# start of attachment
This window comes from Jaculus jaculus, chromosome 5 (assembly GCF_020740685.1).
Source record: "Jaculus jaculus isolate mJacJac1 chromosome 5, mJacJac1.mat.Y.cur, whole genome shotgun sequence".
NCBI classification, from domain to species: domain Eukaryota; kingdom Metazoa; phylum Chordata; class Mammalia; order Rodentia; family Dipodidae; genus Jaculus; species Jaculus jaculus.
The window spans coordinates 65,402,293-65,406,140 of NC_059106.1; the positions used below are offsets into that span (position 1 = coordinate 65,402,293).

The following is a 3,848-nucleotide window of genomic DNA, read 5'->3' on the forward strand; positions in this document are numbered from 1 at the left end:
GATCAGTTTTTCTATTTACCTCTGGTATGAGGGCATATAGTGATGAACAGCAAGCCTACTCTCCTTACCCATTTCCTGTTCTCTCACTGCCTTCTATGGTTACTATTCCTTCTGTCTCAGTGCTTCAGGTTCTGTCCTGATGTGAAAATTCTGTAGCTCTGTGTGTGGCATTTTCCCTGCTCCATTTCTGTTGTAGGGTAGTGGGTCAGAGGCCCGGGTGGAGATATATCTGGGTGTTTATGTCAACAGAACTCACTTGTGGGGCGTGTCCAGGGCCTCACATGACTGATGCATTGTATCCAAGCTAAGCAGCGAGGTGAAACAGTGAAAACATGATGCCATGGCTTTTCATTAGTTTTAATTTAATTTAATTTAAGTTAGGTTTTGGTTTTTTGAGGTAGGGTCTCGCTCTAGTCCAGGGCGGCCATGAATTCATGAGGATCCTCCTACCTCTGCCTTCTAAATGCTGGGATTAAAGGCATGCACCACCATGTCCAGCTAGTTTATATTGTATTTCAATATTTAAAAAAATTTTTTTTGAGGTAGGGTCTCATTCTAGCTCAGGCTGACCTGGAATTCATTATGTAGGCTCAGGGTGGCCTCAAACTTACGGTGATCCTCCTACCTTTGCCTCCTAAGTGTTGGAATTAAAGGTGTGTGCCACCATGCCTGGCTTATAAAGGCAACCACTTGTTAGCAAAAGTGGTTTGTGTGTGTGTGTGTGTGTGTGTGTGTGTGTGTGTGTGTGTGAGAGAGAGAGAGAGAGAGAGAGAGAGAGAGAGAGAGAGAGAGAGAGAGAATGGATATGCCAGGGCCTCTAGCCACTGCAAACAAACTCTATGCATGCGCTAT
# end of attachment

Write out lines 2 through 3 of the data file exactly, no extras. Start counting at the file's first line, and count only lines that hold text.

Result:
Source record: "Jaculus jaculus isolate mJacJac1 chromosome 5, mJacJac1.mat.Y.cur, whole genome shotgun sequence".
NCBI classification, from domain to species: domain Eukaryota; kingdom Metazoa; phylum Chordata; class Mammalia; order Rodentia; family Dipodidae; genus Jaculus; species Jaculus jaculus.